I’ve just returned to New Delhi from 3 weeks living in a rural Indian village called Namunda in the state of Haryana. I was living as part of a joint family (8 adults, 3 children, across 3 generations) in their home, and a man named Dashrath was my host. Before going there I was excited for what lay ahead – I’d grown up in a rural part of Canada so I thought maybe I could find some comforts in the more agrarian surroundings. I wasn’t wrong, but I also was unprepared for the culture shock that was to come. Without further ado I present some of the more surface-level impressions I left with.
1 – Patriarchy is inescapable
I have to start on a heavier note. While people familiar with the culture in either Haryana state or in rural India will say I’m beating a dead horse, and others could argue that patriarchy is omnipresent in Canada as well, it was the first time I’ve lived somewhere where masculinity is such an overt privilege, and women are so obviously excluded. Living in this place amongst a typical family provided me a clearer perspective on the very different roles men and women occupy in the village, and how clearly different my life experience was as a man.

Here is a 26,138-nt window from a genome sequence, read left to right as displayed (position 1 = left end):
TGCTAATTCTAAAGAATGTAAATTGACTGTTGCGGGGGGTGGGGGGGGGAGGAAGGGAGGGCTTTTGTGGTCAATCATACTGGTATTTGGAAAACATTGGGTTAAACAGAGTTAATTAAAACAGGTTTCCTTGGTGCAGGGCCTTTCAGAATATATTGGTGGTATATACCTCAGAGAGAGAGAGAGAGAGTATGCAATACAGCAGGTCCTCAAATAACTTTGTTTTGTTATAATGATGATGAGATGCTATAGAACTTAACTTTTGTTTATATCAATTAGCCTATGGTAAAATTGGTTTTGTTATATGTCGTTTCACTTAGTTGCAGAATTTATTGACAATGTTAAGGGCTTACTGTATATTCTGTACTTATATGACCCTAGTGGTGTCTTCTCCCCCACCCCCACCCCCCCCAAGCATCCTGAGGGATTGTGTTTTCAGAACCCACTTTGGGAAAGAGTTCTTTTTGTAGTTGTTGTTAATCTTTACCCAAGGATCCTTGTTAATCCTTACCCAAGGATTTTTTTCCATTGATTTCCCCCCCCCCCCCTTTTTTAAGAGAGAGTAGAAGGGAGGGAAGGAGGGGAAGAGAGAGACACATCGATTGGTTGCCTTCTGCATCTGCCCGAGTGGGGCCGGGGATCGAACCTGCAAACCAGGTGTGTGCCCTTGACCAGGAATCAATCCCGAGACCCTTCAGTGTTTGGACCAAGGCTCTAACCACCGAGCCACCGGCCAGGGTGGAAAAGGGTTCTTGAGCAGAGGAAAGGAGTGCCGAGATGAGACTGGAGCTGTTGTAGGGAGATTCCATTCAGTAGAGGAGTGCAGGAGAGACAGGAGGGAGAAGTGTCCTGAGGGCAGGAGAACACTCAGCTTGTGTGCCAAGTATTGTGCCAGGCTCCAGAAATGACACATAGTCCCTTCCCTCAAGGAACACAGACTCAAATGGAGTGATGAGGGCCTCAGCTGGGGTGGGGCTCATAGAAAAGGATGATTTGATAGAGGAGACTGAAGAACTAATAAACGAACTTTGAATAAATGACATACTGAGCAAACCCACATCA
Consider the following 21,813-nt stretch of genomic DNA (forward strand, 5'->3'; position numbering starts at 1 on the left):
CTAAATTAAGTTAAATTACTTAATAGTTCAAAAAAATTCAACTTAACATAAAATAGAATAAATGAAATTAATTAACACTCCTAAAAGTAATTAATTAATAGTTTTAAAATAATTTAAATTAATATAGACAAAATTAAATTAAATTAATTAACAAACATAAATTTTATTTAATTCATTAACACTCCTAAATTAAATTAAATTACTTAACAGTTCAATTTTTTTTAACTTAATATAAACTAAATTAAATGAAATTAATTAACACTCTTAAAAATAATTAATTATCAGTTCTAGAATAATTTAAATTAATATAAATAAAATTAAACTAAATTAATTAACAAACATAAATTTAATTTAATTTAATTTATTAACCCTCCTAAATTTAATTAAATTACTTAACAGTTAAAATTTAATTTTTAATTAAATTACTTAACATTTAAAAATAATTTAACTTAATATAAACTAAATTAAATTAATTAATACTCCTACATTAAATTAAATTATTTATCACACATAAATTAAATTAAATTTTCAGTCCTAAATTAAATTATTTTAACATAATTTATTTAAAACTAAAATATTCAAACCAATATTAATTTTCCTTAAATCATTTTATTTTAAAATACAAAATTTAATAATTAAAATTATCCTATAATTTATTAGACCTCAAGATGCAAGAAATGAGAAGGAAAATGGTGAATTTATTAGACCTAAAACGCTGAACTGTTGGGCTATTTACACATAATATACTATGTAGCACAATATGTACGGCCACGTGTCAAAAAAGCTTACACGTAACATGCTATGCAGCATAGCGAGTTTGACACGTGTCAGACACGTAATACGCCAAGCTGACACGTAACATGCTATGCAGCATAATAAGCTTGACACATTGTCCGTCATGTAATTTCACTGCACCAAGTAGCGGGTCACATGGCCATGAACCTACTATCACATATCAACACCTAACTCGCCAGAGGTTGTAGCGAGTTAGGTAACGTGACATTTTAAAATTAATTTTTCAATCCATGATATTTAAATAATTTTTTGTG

Anita, the wife of one of the brothers, once lamented to me: “life after marriage becomes very difficult.” This is because when a woman marries (and her family provides a hefty dowry to have her married), she moves into the house of her new husband, and must care for him and his family. The two daughter-in-laws of my host family attend all the cooking, cleaning, and child-minding tasks of the house from dusk until dawn. Literally dusk until dawn – they work from 5am until midnight or later, every day. While men are free to roam the streets and take jobs, these two are almost never able to go outside the home. While men are free to dress as they please, and can even wander shirtless, women will only ever appear fully covered in traditional dress, and often a daughter-in-law will cover her face with a veil when she is around men other than her husband. Once a woman ‘graduates’ to the status of mother-in-law when her son marries, she can then pass on her chores and housebound status to her new live-in daughter-in-law. Gender seems to inform nearly every aspect of one’s life trajectory here.